Before I came I was hoping to teach some sort of hip-hop class. I don’t know if this will end up happening I think the language barrier might be an insurmountable obstacle. If I can figure out a way to overcome the language issues I think that there is definitely an interest in such a class. I was pleasantly surprised to discover a graffiti mural of the school’s founder and his father on one of the roof walls. I started beat- boxing around some of the kids and it was met with instant approval followed by their own attempts. I am often greeted by beat boxing noises when I walk through the streets. Perhaps my favorite hip-hop related memory was when I was watching Beat Street a 1984 hip-hop movie in the kitchen and a 50+ year old Muslim mother of 11 who speaks no English started watching it with me. She asked if it was new and was particularly interested in the break dancing scenes.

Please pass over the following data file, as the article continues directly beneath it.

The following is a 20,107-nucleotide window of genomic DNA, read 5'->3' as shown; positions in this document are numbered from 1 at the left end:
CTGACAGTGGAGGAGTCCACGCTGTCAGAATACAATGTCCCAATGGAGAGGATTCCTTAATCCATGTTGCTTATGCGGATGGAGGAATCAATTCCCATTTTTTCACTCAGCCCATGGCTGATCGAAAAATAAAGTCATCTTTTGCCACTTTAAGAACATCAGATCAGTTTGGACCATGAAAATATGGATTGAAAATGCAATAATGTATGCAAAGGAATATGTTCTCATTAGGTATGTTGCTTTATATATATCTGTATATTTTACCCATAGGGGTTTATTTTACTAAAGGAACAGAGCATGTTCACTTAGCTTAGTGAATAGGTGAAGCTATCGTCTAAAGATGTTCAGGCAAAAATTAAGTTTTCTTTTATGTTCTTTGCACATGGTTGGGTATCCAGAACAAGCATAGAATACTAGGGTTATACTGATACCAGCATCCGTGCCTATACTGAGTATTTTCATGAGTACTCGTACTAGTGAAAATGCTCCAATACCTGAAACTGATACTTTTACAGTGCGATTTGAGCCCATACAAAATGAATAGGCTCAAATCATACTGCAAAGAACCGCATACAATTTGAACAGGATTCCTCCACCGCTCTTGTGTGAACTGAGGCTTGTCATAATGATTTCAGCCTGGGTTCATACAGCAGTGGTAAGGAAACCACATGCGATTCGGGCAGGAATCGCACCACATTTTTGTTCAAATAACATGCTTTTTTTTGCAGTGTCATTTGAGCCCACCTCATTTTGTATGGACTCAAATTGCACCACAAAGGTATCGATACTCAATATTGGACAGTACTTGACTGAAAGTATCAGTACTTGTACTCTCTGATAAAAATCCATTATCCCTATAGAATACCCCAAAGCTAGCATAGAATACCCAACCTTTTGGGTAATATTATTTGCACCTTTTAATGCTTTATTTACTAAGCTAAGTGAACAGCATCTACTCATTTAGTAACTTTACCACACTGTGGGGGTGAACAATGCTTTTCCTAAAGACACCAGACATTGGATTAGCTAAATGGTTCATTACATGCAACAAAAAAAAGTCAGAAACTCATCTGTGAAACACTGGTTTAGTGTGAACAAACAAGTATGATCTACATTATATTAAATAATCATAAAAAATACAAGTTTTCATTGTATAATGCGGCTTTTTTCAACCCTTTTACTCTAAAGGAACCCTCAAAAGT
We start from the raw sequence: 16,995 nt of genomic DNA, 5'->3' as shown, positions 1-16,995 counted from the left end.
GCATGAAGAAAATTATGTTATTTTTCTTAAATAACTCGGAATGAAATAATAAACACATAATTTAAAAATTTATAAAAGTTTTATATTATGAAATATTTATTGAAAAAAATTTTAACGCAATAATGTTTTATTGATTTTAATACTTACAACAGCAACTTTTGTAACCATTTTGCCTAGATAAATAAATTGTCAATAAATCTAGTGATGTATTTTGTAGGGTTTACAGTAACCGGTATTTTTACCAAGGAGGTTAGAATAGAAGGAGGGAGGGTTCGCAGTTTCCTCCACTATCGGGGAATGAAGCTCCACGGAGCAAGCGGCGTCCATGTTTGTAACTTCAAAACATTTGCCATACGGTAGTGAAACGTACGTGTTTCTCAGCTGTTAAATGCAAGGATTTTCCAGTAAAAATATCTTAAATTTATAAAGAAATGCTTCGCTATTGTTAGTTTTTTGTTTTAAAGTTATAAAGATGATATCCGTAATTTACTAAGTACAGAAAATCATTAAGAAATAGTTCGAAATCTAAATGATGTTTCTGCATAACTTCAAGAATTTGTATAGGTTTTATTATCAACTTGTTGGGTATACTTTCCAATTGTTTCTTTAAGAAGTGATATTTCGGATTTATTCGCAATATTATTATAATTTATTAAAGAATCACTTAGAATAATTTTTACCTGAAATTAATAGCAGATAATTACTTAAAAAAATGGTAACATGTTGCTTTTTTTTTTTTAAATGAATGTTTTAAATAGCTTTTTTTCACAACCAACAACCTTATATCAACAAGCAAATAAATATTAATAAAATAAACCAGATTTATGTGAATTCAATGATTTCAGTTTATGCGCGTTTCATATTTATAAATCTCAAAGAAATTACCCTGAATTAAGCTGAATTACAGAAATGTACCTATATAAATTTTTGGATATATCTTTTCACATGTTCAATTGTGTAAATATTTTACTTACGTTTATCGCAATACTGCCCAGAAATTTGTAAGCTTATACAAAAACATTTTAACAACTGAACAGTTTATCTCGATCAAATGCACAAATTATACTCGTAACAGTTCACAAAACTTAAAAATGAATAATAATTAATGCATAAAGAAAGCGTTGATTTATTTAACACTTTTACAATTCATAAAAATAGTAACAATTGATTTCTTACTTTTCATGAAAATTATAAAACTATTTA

I am enjoying my work a tremendous amount and find it highly rewarding. The satisfaction I get from volunteering here compare to working at my last job is unfathomable. I’d much rather help the underprivileged then serve the rich. There are 3 other volunteers here at present moment. (As far as I can tell we are the only Western people in the Basti) Two students from Germany (one has been away since I got here but I get along with the other one really well my friendship with him is efficient and technically superior ) In Germany there is a year of service (although I am told this is the last one and it is easy to get out of) where one can either be in the army for a year or volunteer at a project such as the hope project. The other is a girl from North Carolina. I share a room with her and get along with her fairly well. It helps to have someone from the same country to relate to at times.